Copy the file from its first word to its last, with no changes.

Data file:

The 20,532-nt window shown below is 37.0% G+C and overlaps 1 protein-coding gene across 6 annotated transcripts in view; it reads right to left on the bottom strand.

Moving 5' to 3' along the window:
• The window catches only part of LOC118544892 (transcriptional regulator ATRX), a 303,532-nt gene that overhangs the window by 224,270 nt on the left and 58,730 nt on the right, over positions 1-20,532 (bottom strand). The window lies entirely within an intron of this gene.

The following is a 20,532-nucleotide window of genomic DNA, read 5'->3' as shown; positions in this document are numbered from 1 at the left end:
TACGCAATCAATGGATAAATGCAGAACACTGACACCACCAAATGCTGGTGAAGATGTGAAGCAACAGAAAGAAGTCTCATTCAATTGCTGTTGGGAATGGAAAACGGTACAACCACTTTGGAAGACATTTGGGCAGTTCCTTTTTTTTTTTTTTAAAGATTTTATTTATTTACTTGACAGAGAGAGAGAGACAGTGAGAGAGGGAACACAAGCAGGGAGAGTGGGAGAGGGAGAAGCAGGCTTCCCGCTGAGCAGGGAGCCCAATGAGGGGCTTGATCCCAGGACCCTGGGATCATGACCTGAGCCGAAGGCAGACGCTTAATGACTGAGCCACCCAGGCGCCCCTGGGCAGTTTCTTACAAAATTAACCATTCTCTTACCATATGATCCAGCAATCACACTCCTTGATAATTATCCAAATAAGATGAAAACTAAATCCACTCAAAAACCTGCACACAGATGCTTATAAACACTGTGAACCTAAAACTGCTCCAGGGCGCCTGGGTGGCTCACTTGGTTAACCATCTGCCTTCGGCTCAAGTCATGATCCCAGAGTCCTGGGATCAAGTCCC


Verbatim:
The 20,532-nt window shown below is 37.0% G+C and overlaps 1 protein-coding gene across 6 annotated transcripts in view; it reads right to left on the bottom strand.

Moving 5' to 3' along the window:
• The window catches only part of LOC118544892 (transcriptional regulator ATRX), a 303,532-nt gene that overhangs the window by 224,270 nt on the left and 58,730 nt on the right, over positions 1-20,532 (bottom strand). The window lies entirely within an intron of this gene.

The following is a 20,532-nucleotide window of genomic DNA, read 5'->3' as shown; positions in this document are numbered from 1 at the left end:
TACGCAATCAATGGATAAATGCAGAACACTGACACCACCAAATGCTGGTGAAGATGTGAAGCAACAGAAAGAAGTCTCATTCAATTGCTGTTGGGAATGGAAAACGGTACAACCACTTTGGAAGACATTTGGGCAGTTCCTTTTTTTTTTTTTTAAAGATTTTATTTATTTACTTGACAGAGAGAGAGAGACAGTGAGAGAGGGAACACAAGCAGGGAGAGTGGGAGAGGGAGAAGCAGGCTTCCCGCTGAGCAGGGAGCCCAATGAGGGGCTTGATCCCAGGACCCTGGGATCATGACCTGAGCCGAAGGCAGACGCTTAATGACTGAGCCACCCAGGCGCCCCTGGGCAGTTTCTTACAAAATTAACCATTCTCTTACCATATGATCCAGCAATCACACTCCTTGATAATTATCCAAATAAGATGAAAACTAAATCCACTCAAAAACCTGCACACAGATGCTTATAAACACTGTGAACCTAAAACTGCTCCAGGGCGCCTGGGTGGCTCACTTGGTTAACCATCTGCCTTCGGCTCAAGTCATGATCCCAGAGTCCTGGGATCAAGTCCC